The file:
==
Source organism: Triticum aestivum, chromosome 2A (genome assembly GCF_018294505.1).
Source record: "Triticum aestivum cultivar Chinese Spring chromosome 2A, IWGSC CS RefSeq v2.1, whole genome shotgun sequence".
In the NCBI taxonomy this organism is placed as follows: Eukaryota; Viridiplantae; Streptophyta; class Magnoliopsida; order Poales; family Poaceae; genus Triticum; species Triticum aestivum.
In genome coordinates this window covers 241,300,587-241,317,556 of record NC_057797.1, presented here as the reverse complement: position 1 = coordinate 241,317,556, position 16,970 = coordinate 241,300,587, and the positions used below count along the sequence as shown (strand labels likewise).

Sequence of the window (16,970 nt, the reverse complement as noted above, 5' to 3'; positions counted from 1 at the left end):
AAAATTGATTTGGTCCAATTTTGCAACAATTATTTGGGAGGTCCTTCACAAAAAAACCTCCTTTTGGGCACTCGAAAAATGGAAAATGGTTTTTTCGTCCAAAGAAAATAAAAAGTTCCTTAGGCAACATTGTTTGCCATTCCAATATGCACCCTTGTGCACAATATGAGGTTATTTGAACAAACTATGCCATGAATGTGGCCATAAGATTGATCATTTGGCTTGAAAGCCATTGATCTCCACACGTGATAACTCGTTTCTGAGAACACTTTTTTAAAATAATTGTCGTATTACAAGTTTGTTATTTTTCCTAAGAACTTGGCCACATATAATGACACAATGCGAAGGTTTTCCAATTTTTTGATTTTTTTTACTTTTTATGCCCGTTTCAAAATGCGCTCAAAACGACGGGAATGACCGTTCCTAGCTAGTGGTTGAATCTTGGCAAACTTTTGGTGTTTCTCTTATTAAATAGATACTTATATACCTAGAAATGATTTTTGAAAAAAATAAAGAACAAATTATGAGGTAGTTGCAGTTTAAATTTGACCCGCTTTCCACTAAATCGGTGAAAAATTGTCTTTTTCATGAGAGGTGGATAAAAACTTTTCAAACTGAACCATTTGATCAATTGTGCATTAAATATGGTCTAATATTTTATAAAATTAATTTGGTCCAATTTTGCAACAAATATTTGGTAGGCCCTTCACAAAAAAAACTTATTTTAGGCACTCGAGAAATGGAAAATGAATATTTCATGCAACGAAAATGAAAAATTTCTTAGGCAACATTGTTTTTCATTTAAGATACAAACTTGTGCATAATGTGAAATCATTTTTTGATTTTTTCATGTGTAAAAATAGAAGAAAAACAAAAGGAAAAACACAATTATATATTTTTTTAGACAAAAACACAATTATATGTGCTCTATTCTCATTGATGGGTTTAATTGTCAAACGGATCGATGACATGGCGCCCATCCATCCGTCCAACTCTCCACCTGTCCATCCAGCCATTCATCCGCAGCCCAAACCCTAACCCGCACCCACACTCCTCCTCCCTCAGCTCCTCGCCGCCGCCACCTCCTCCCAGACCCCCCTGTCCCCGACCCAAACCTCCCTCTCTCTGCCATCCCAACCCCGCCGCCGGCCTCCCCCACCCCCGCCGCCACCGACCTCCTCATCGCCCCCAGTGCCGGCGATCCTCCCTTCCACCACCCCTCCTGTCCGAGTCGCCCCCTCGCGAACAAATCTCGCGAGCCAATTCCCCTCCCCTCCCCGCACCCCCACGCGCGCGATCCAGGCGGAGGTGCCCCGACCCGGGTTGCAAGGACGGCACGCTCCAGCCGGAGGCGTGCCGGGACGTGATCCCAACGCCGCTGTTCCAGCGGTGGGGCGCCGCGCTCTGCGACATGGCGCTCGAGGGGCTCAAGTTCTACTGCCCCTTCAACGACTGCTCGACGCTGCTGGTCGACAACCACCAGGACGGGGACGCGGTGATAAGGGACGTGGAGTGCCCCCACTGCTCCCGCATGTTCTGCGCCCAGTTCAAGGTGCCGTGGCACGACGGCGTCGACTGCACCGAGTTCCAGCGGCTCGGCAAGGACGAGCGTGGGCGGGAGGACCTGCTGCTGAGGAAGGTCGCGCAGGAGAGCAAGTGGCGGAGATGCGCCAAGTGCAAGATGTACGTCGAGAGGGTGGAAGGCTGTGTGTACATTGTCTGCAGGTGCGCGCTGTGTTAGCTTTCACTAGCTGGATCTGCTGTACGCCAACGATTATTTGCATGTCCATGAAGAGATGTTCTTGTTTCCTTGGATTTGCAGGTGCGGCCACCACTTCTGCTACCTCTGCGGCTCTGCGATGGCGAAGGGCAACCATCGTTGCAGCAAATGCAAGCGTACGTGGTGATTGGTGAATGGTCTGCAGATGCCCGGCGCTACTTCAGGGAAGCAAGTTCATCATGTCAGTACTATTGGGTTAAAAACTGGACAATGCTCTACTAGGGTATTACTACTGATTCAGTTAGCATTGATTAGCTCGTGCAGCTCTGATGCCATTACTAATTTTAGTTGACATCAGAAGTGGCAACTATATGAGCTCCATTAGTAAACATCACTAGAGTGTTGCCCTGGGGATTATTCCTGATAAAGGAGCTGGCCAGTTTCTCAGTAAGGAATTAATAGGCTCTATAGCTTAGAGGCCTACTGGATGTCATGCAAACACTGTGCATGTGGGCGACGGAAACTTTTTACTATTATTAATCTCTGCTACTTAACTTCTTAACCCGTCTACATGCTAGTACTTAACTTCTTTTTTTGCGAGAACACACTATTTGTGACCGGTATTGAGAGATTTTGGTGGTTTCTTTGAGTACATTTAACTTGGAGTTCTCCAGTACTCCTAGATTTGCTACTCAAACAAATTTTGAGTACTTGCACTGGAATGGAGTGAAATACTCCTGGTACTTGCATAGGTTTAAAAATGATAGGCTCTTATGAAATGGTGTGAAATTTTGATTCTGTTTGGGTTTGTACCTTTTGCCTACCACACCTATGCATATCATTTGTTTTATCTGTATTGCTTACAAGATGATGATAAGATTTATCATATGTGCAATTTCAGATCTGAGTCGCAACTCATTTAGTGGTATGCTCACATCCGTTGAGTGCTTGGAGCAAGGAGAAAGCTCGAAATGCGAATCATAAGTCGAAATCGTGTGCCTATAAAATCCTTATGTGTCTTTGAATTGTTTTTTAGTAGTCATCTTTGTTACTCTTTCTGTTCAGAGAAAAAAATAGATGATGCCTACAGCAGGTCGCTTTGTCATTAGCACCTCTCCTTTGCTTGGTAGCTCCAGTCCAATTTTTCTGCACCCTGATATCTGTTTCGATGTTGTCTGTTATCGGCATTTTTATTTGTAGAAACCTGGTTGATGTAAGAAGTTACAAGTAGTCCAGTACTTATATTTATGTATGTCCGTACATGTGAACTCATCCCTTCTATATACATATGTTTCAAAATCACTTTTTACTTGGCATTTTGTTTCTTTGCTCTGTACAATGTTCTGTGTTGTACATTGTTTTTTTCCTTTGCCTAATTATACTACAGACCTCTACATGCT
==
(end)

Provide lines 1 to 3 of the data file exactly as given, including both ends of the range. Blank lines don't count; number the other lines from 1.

Source organism: Triticum aestivum, chromosome 2A (genome assembly GCF_018294505.1).
Source record: "Triticum aestivum cultivar Chinese Spring chromosome 2A, IWGSC CS RefSeq v2.1, whole genome shotgun sequence".
In the NCBI taxonomy this organism is placed as follows: Eukaryota; Viridiplantae; Streptophyta; class Magnoliopsida; order Poales; family Poaceae; genus Triticum; species Triticum aestivum.